Understanding Instamojo’s Product Offering by simulating Product Roadmap
Instamojo, India’s largest on-demand payments & e-commerce platform, that boasts of 250k+ sellers, 500k+ Product Links, 5k+ Stores, 2MN+ monthly reach, was initially launched as only on-demand payments platform on 24th April 2012. It has, since then, evolved into an e-commerce platform over next 5 years.
This is how it looked at launch :
It evolved over next couple of years adding more functional features & better user experience :
To become one of the cool kids of Indian Start-up world :
Instamojo started-off with a mission, to make it really easy to sell directly to your audience by promoting a link (a.k.a. imojo.in) via email, social networks, blogs, websites etc.
Vision : Instamojo was firm on releasing first version of product to an initial set of customers (that happened in just 3 weeks’ time) and then start iterating based on the feedback received in-house, existing customers. Initial plan was to build 80% of core product features and iterate those at supersonic speed.
- This was followed by technology decisions to help faster deployments and freeing engineering bandwidth. Once the product scaled to certain size, they moved over to AWS, being economical & reliable at the same time.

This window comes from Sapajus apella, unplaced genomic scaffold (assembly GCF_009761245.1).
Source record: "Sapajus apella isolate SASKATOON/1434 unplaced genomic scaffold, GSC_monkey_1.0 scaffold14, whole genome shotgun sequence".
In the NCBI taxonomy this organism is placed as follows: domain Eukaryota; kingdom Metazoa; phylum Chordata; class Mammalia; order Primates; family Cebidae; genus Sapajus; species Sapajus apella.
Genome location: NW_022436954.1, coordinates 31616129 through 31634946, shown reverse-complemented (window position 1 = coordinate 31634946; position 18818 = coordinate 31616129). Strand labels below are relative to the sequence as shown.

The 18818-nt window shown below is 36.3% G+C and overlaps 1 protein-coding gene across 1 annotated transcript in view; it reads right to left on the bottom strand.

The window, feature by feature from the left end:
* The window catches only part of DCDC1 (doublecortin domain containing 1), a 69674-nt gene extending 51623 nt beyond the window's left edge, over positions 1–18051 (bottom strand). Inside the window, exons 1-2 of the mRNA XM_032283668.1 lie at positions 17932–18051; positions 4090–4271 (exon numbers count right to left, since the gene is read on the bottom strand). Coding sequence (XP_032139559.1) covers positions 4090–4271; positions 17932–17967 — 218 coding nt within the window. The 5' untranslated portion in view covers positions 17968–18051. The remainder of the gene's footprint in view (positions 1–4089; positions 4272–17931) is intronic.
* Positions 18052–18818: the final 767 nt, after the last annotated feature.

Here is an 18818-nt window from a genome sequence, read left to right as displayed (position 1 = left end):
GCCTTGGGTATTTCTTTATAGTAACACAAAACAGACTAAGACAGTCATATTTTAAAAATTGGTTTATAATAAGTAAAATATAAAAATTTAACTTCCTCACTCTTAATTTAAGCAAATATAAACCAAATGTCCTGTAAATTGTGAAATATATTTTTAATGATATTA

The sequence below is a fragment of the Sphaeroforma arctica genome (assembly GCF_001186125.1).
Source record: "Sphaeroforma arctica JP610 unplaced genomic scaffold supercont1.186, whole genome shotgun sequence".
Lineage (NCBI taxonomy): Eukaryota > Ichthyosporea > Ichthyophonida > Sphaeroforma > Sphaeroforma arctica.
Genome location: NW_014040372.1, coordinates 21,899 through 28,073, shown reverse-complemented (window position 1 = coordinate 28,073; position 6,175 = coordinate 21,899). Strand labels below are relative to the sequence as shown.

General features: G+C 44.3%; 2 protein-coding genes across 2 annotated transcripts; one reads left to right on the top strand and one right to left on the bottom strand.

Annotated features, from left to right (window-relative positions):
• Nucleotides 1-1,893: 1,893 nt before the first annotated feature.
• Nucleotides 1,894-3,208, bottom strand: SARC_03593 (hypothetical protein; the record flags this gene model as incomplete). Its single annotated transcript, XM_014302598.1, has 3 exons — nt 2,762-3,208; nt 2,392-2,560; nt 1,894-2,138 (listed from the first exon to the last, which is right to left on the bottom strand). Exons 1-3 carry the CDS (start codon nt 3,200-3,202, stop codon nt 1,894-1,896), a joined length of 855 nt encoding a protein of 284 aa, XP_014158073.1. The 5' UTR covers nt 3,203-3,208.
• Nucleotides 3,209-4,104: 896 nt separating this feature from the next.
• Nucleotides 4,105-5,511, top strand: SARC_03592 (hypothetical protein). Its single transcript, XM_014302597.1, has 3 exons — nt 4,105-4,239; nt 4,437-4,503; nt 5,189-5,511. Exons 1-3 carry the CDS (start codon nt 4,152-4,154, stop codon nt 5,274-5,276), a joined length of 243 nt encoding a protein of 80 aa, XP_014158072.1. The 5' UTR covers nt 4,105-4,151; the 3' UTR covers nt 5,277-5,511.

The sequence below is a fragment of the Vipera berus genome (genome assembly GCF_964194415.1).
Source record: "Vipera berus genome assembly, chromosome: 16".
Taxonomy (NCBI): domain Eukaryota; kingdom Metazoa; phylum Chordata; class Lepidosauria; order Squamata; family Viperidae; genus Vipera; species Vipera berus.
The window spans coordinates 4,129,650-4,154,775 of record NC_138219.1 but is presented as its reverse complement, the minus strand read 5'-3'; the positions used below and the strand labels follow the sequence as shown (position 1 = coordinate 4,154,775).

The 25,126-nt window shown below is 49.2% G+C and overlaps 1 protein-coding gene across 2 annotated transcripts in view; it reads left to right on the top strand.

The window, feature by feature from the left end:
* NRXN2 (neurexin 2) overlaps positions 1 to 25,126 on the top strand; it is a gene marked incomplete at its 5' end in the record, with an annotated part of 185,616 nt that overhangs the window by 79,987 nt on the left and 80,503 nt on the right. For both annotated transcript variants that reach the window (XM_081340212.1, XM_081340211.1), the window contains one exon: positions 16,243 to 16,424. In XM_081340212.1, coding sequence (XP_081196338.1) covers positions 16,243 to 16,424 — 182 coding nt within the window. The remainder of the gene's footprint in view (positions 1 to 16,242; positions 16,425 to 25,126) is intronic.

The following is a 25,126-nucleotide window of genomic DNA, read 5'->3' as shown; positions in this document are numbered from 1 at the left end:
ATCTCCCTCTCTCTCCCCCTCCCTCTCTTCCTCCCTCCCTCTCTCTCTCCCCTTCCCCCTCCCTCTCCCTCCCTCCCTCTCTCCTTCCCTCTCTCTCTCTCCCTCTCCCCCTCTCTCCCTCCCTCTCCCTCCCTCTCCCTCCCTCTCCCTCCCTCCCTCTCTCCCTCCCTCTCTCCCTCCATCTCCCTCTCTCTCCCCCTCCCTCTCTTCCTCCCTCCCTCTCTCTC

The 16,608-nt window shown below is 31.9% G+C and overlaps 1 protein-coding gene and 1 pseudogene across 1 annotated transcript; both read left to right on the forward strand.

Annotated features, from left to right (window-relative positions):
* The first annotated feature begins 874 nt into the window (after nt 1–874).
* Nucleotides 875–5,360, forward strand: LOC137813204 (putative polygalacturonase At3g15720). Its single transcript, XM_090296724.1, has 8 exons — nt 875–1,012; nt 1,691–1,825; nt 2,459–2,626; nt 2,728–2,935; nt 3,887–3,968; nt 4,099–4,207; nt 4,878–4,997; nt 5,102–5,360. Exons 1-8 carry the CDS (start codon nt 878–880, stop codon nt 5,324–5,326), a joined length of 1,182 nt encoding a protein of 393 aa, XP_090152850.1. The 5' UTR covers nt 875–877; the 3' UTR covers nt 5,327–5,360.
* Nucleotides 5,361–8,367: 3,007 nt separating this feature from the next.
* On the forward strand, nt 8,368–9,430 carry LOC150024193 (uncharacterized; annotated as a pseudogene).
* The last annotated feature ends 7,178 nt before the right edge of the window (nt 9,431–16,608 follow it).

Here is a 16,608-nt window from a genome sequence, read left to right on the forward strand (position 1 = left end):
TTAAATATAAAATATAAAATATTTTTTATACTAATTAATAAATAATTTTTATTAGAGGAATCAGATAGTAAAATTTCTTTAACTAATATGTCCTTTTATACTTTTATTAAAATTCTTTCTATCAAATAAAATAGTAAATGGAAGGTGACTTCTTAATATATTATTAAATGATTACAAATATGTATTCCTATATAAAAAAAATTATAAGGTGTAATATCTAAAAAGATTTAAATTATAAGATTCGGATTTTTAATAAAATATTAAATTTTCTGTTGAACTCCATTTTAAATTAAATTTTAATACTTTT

- From business point of view, they narrowed down the focus & made the decision making process simple. That helped create straightforward, no-nonsense, data-driven culture within organisation.
Building Product roadmap : Once an organisation is clear about its vision, it should also come up with Goals to achieve the said Vision. Product Manager who is responsible for converting those Goals into actionable business features, using Product Roadmap capability.
Instamojo relied heavily on past data to gather information about advice from industry experts, competitor’s products, market trend etc. All that data was converted into requirements that may be grouped together to build multiple functional capabilities. They had a strategy to define Product Roadmap by putting all the requirements into either of the following buckets :
Depending on impact analysis of each category to business plan/goal then, each of the feature requirements was prioritised in Roadmap. Initial product roadmap (for first couple of years) must have looked something like this :
Initial Product Roadmap was updated at usual intervals based on inputs received from stakeholders or customers.
Once the product is released to customers, Product Managers should also validate it’s success by comparing Key Performance Indicators (KPIs) identified while creating Roadmap with data received from Product Analytics. Prioritising product roadmap based on impact analysis of features plays a vital part in success of your product.